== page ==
"I went about, day after day, in a dazed state, trying to make up my mind to leave the people, but I couldn't. I don't know how it was, I had never felt so afraid of being thrown out into the world again. I suppose it was bodily weakness, want of proper food, and overwork. I began to feel that the whole world was wronging me. Was there never to be anything for me but slaving? Was I never to have any enjoyment of life, like other people? I felt a need of pleasure, I didn't care how or what. I was always in a fever; everything was exaggerated to me. What was going to be my future?--I kept asking myself. Was it only to be hard work, miserably paid, till I died? And I should die at last without having known what it was to enjoy my life. When I was allowed to go out--it was very seldom--I walked aimlessly about the streets, watching all the girls I passed, and fancying they all looked so happy, all enjoying their life so. I was growing thin and pale. I coughed, and began to think I was consumptive. A little more of it and I believe I should have become so really.

"It came to an end, suddenly and unexpectedly. All three, mother and daughters, had been worrying me through a whole morning, and at last one of them called me a downright fool, and said I wasn't worth the bread I ate. I turned on them. I can't remember a word I said, but speak I did, and in a way that astonished them; they shrank back from me, looking pale and frightened. I felt in that moment that I was a thousand times their superior; I believe I told them so. Then I rushed up to my room, packed my box, and went out into the street.

"I had just turned a corner, when some one came up to me, and it was Mr. Bolter. He had followed me from the house. He laughed, said I had done quite right, and asked me if I had any money. I shook my head. He walked on by me, and talked. The end was, that he found me rooms, and provided for me.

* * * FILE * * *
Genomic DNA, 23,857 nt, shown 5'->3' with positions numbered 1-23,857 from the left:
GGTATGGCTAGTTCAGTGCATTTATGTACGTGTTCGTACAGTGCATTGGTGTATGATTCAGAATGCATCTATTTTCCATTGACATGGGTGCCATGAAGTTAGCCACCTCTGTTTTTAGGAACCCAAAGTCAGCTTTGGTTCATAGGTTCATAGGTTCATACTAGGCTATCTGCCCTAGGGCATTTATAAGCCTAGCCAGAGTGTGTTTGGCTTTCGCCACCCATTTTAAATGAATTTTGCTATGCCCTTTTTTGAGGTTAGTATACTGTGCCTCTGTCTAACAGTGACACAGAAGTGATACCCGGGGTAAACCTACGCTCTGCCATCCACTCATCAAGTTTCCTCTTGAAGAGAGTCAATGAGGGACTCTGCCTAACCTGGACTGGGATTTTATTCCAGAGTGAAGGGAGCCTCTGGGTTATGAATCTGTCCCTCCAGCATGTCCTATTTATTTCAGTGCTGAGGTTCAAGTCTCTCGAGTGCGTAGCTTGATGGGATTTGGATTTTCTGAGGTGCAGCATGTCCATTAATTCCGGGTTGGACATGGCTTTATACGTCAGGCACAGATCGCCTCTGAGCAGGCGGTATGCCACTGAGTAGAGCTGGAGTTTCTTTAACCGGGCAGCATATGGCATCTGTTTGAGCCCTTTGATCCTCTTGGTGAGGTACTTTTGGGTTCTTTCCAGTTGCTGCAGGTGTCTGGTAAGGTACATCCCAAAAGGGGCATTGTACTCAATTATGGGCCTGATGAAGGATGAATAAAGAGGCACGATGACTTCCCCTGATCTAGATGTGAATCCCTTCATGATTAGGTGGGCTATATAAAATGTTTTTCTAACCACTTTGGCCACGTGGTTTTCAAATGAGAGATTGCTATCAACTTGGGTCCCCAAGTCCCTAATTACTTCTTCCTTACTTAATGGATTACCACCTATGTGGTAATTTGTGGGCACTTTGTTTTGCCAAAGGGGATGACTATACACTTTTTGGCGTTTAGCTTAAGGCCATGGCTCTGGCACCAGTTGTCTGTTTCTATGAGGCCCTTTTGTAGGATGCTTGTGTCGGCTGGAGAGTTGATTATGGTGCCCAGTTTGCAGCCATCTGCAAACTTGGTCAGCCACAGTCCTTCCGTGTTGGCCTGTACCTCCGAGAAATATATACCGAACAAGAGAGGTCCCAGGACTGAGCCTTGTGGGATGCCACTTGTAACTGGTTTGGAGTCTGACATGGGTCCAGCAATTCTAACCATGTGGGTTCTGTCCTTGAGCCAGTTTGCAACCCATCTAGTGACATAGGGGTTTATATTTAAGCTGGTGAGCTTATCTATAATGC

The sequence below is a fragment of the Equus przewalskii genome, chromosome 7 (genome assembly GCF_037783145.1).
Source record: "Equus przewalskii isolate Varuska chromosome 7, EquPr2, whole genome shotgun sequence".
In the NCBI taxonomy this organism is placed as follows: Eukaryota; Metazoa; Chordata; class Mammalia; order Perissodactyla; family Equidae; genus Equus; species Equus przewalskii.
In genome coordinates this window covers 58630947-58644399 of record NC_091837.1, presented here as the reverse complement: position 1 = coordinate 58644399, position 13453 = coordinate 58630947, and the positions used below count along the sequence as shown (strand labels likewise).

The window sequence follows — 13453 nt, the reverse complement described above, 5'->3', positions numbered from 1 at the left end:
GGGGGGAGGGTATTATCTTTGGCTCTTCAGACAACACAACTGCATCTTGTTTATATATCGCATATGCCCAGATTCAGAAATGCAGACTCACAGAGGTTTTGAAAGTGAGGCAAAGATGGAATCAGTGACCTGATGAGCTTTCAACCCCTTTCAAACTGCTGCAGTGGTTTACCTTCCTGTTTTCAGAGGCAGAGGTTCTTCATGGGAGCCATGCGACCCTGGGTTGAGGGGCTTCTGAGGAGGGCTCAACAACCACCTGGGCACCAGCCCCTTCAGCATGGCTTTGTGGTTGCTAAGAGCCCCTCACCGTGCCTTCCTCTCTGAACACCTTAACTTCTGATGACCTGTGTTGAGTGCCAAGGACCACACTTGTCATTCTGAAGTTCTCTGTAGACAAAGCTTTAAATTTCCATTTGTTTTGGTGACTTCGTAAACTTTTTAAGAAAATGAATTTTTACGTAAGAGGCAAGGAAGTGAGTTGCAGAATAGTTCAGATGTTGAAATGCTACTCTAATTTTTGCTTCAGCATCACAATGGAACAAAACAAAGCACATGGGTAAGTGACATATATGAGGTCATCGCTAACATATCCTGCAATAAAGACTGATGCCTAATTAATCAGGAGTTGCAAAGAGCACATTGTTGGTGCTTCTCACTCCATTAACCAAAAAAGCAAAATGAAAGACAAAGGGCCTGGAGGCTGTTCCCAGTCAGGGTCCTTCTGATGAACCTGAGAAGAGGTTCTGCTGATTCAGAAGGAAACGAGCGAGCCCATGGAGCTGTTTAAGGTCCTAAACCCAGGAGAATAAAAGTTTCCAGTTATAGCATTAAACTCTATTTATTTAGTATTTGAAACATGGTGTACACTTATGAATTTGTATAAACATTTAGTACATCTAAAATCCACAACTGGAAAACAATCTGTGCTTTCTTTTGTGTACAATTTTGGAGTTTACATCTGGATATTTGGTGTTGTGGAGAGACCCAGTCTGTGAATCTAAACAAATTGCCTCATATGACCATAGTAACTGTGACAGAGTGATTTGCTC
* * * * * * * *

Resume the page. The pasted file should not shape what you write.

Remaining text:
"I had not the least affection for him, but he had pleasant, gentlemanly ways, and it scarcely even occurred to me to refuse his offers. I was reckless; what happened to me mattered little, as long as I had not to face hard work. I needed rest. For one in my position there was, I saw well enough, only one way of getting it. I took that way."

Ida had told this in a straightforward, unhesitating manner, not meeting her companion's gaze, yet not turning away. One would have said that judgments upon her story were indifferent to her; she simply related past events. In a moment, she resumed.

"Do you remember, on the night when you first met me, a man following us in the street?"

Waymark nodded.

"He was a friend of Alfred Bolter's, and sometimes we met him when we went to the theatre, and such places. That is the only person I ever hated from the first sight,--hated and dreaded in a way I could not possibly explain."

"But why do you mention him?" asked Waymark. "What is his name?"

"His name is Edwards," returned Ida, pronouncing it as if the sound excited loathing in her. "I had been living in this way for nearly half-a-year, when one day this man called and came up to my sitting-room. He said he had an appointment with Mr. Bolter, who would come presently. I sat scarcely speaking, but he talked on. Presently, Mr. Bolter came. He seemed surprised to find the other man with me, and almost at once turned round and went out again. Edwards followed him, saying to me that he wondered what it all meant. The meaning was made clear to me a few hours after. There came a short note from Mr. Bolter, saying that he had suspected that something was wrong, and that under the circumstances he could of course only say good-bye.